Over the last few years, researchers and industry professionals have increasingly focused on integrating and optimizing renewable energy (Hossein Motlagh et al., 2020). A number of smart technologies have become increasingly relevant in the energy sector, including the Internet of Things (IoT). As a new technology, the Internet of Things (IoT) makes physical devices capable of connecting to one another via the Internet (Hossein Motlagh et al., 2020). As a result of its versatility, it can be used for a variety of applications, including improving energy efficiency, increasing the share of renewable energy, and reducing the environmental impacts associated with energy use (Hossein Motlagh et al., 2020). This article examines how the IoT can be used in the energy industry, including on the regulatory and supply side of the industry.
In the regulation side of the energy sector, it can be used for energy democratization. The IoT and Blockchain technologies make it possible to enable peer-to-peer electricity trading for more small end users (Tushar et al., 2020). IoT is used to create a platform for energy trading and money transactions based on blockchain technology (Baig et al., 2020). In this concept, energy trading is enabled locally and incentives are given in the form of crypto currency (Baig et al., 2020). Energy transactions are conducted through blockchain technology, whereas energy consumption is monitored by IoT devices (Baig et al., 2020). Prosumers are able to participate in the energy market proactively by purchasing or selling excess energy through an online peer-to-peer (P2P) trading platform (Baig et al., 2020). Through this application, hierarchy in the energy supply chain is decentralized, market power is dispersed, and the energy market is liquified, resulting in lower energy prices for prosumers (Hossein Motlagh et al., 2020). As data will be monitored and utilized in real-time, it also helps to heighten awareness about energy usage and efficiency (Hossein Motlagh et al., 2020).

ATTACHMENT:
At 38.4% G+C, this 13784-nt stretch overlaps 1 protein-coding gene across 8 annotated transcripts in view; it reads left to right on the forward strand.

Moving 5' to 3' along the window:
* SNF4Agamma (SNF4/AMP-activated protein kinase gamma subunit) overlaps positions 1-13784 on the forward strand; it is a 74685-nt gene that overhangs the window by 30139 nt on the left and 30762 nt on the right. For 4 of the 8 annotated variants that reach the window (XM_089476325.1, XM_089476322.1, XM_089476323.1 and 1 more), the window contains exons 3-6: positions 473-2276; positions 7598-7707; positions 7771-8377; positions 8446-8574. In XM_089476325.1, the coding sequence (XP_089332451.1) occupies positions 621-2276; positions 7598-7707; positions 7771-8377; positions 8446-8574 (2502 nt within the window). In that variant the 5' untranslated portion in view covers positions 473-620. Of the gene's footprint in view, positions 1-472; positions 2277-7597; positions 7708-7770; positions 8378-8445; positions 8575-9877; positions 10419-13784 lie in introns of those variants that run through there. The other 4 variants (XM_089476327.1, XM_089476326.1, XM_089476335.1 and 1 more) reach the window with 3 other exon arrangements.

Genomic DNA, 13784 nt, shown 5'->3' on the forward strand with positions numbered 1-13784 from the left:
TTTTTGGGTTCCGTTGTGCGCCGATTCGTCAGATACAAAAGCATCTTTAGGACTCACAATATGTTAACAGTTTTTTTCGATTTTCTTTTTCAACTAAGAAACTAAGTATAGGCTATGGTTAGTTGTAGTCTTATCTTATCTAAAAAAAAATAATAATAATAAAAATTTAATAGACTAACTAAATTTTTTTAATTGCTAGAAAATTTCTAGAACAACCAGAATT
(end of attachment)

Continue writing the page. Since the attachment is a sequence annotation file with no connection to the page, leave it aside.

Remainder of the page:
IoT can also be used for implementing preventative measures in the energy industry (Hossein Motlagh et al., 2020). Typically, it is used in the upstream oil and gas industry. An analysis of big data collected from static or mobile sensors or cameras within large factories prevents leakage, faults, and human errors caused by fatigue (Hossein Motlagh et al., 2020). The data collected can be analyzed for patterns, allowing for preventative maintenance to be performed or warning of possible leaks in the piping system to be made (Hossein Motlagh et al., 2020). In this case, the IoT is extremely beneficial because it minimizes the risk of failure, reduces production and maintenance downtime, and reduces operations and maintenance costs (Hossein Motlagh et al., 2020). The IoT also helps to reduce accidents and increases safety (Hossein Motlagh et al., 2020).
IoT can also be used to maintain faults in the energy supply side of the industry (Hossein Motlagh et al., 2020). The technology is also used in the upstream oil and gas industry. By collecting data on the performance and health of the system, it identifies functional anomalies before they occur (Peter et al., 2022). Through its analysis, it is capable of detecting and possibly resolving energy network failures and problems rapidly online (Hossein Motlagh et al., 2020). It significantly improves the speed at which leakage or failure in electricity grids can be repaired, as well as the reliability of the service (Hossein Motlagh et al., 2020). Moreover, it improves the health and safety of the workers as well as reducing maintenance time (Peter et al., 2022).
In the energy industry, IoT has great potential, as evidenced by its numerous applications. While most of the technology is at its very beginning stages, there is hope that it will be implemented soon on a large scale. In the meantime, consumers will continuously seek out less expensive energy alternatives.
Baig, M. J., Iqbal, M. T., Jamil, M., & Khan, J. (2020). IOT and blockchain based peer to Peer Energy Trading Pilot Platform. 2020 11th IEEE Annual Information Technology, Electronics and Mobile Communication Conference (IEMCON). https://doi.org/10.1109/iemcon51383.2020.9284869
Hossein Motlagh, N., Mohammadrezaei, M., Hunt, J., & Zakeri, B. (2020). Internet of Things (IOT) and the Energy Sector. Energies, 13(2), 494. https://doi.org/10.3390/en13020494
Peter, G., Stonier, A. A., Gupta, P., Gavilanes, D., Vergara, M. M., & Lung sin, J. (2022). Smart Fault Monitoring and normalizing of a power distribution system using IOT. Energies, 15(21), 8206. https://doi.org/10.3390/en15218206
Tushar, W., Saha, T. K., Yuen, C., Smith, D., & Poor, H. V. (2020). Peer-to-peer trading in Electricity Networks: An overview. IEEE Transactions on Smart Grid, 11(4), 3185–3200. https://doi.org/10.1109/tsg.2020.2969657